Coffee Break · Good Morning

Midmorning tea

The tea is English Breakfast (a blend); my favorite, but last night’s brew and not warmed up. I have been out twice, now, to take photographs of the wild flax flowers in the side garden, knowing that in a month, there will be none left. On my first outing for photos, I also photographed bittersweet (climbing) nightshade, which after some years of absence, is growing up through the NNW corner of our backyard fence. A few of the berries are still orange, but others are a bright and intense red.

I am looking forward to taking part, beginning Saturday, in a noncredit class in The Artist’s Way, going through it with the class led by an associate professor whom I met in an online Artist’s Way “graduate” group in the early 2000s.

I am expecting to receive the Day 2 10-Questions event through Reboot. Third year. The first question, although expected, has floored me. I am going to tackle it again after I get done with some chores around the house (and make a fresh pot of tea).

Now that the weather is turning cooler, I am feeling more comfortable in my own skin. Doing more of the physical chores around the house. I am not reading so much, as a result. Poetry is flowing more slowly, but it just pop in when I focus on it. One thing that helps is that I finally came across the place where I had set all of my glass cases (with eyeglasses in them) where I would be certain to remember the location. Temporarily, they’re all (except for sunglasses) sitting in my bedside shelving, where they’ve only been buried in papers once.

Having eaten my dinner salad as a bedtime snack, last night, I am thinking “soup” for lunch with a hard-boiled egg on the side.

Life Through My Windows · Personal · Tea Time · Writing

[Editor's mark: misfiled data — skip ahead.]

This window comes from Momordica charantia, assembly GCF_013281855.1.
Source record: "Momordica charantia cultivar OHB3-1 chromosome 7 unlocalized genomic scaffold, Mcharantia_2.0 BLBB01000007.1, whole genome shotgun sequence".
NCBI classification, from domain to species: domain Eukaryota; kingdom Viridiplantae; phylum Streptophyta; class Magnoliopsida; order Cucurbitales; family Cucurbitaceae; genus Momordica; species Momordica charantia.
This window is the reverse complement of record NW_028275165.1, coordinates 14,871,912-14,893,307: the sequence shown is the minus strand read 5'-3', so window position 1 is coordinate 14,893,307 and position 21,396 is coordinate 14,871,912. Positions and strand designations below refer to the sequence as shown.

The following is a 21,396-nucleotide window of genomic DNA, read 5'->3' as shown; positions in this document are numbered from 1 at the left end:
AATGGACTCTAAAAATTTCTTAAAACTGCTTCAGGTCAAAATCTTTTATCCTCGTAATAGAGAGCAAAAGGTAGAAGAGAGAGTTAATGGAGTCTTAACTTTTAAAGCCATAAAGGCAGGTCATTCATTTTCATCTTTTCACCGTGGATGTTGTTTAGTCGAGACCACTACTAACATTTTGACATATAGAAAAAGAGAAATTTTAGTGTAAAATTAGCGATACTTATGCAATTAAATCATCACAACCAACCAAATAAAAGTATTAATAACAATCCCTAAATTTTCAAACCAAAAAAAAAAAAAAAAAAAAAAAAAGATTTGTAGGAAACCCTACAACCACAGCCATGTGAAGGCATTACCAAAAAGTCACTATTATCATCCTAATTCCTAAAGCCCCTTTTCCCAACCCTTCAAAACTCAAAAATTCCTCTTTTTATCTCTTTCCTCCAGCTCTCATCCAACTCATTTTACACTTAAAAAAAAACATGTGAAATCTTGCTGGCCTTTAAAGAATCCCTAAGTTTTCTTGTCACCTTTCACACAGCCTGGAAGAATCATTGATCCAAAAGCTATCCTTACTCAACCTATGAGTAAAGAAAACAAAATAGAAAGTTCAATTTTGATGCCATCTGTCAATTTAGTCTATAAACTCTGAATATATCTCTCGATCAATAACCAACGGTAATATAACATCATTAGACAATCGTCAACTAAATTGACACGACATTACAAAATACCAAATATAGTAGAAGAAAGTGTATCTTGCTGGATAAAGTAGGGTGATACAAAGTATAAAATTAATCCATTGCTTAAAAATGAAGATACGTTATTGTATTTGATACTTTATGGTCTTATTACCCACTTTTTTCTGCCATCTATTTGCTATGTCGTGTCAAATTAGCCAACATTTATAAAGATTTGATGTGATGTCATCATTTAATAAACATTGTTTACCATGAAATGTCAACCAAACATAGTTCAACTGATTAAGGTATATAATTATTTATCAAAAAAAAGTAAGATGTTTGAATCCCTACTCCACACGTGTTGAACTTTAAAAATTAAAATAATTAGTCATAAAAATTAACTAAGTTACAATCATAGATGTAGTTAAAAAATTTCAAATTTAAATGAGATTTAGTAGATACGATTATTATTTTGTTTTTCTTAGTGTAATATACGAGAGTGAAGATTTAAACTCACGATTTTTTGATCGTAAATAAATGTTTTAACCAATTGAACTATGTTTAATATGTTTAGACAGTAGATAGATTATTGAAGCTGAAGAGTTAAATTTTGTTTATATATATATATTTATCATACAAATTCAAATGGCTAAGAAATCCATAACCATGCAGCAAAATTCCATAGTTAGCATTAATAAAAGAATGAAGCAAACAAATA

Shuffling life

I have been sorting through my digital and paper files, this spring, as part of our plan to evaluate, sort, and organize/toss what has been accumulating since my health hit a bad spot and I had to put aside my freelance writing, editing, and photo art activities.

I have started typing the poems from the mid-fifties through the end of the nineties that I want to keep. Basically, so that they will be available for me to read and possibly also for friends and family to choose from as keepsakes.  In case I become incapacitated or die before I can go back to make up a chapbook or two of my favorites to give to extended family in remembrance.  Many of the poems that I love the most are not those that have been published or reprinted. I want to read and remember and put safely aside the poems that have so much meaning to me. Those that I want to keep close to hand.

So many people…so much love…so many now gone. I want to remember.

Coffee Break · Life Through My Windows · Nattering · Personal · Tea Time

Wednesday, midmorning tea

b+w: grasshopper on a leaf in the garden
Grasshopper in August

In truth, I started writing this at midmorning, but time got away from me. The temperature is -4°F/-20°C with a wind chill temperature of -21°F. It seems odd to me, seeing the Hazardous Weather Outlook embrace both wind chill and river flooding in the same set of announcements. I woke up, waking the Scampers also, a bit after seven o’clock, this morning. We have gone through all of the minimal, necessary morning chores, and have climbed back into our respective beds, Charlie at Al’s feet and Thadd at mine. Continue reading “Wednesday, midmorning tea”

Good Afternoon · Life Through My Windows · Nature · Personal · Photography · Tea Time

Melting Snowdrifts | Tea after lunch